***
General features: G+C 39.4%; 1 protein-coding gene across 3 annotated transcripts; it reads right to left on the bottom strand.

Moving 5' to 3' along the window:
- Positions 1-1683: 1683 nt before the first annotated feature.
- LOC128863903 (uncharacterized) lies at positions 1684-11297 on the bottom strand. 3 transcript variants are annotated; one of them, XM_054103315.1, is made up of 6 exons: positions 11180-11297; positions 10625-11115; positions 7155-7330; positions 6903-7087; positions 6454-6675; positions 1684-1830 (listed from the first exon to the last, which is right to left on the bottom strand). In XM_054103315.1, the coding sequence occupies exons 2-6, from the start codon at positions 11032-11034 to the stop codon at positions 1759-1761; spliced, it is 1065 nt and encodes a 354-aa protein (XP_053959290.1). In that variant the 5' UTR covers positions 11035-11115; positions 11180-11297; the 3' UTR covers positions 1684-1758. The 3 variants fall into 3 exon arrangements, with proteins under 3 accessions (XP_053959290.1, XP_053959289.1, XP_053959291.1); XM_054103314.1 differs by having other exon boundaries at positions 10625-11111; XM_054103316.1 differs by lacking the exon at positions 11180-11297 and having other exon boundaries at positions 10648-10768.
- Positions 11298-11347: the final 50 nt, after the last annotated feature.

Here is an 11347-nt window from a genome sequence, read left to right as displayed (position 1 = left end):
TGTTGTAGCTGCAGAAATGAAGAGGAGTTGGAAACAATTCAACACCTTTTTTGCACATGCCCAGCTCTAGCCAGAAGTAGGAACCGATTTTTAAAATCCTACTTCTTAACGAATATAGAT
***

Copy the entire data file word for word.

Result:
General features: G+C 39.4%; 1 protein-coding gene across 3 annotated transcripts; it reads right to left on the bottom strand.

Moving 5' to 3' along the window:
- Positions 1-1683: 1683 nt before the first annotated feature.
- LOC128863903 (uncharacterized) lies at positions 1684-11297 on the bottom strand. 3 transcript variants are annotated; one of them, XM_054103315.1, is made up of 6 exons: positions 11180-11297; positions 10625-11115; positions 7155-7330; positions 6903-7087; positions 6454-6675; positions 1684-1830 (listed from the first exon to the last, which is right to left on the bottom strand). In XM_054103315.1, the coding sequence occupies exons 2-6, from the start codon at positions 11032-11034 to the stop codon at positions 1759-1761; spliced, it is 1065 nt and encodes a 354-aa protein (XP_053959290.1). In that variant the 5' UTR covers positions 11035-11115; positions 11180-11297; the 3' UTR covers positions 1684-1758. The 3 variants fall into 3 exon arrangements, with proteins under 3 accessions (XP_053959290.1, XP_053959289.1, XP_053959291.1); XM_054103314.1 differs by having other exon boundaries at positions 10625-11111; XM_054103316.1 differs by lacking the exon at positions 11180-11297 and having other exon boundaries at positions 10648-10768.
- Positions 11298-11347: the final 50 nt, after the last annotated feature.

Here is an 11347-nt window from a genome sequence, read left to right as displayed (position 1 = left end):
TGTTGTAGCTGCAGAAATGAAGAGGAGTTGGAAACAATTCAACACCTTTTTTGCACATGCCCAGCTCTAGCCAGAAGTAGGAACCGATTTTTAAAATCCTACTTCTTAACGAATATAGAT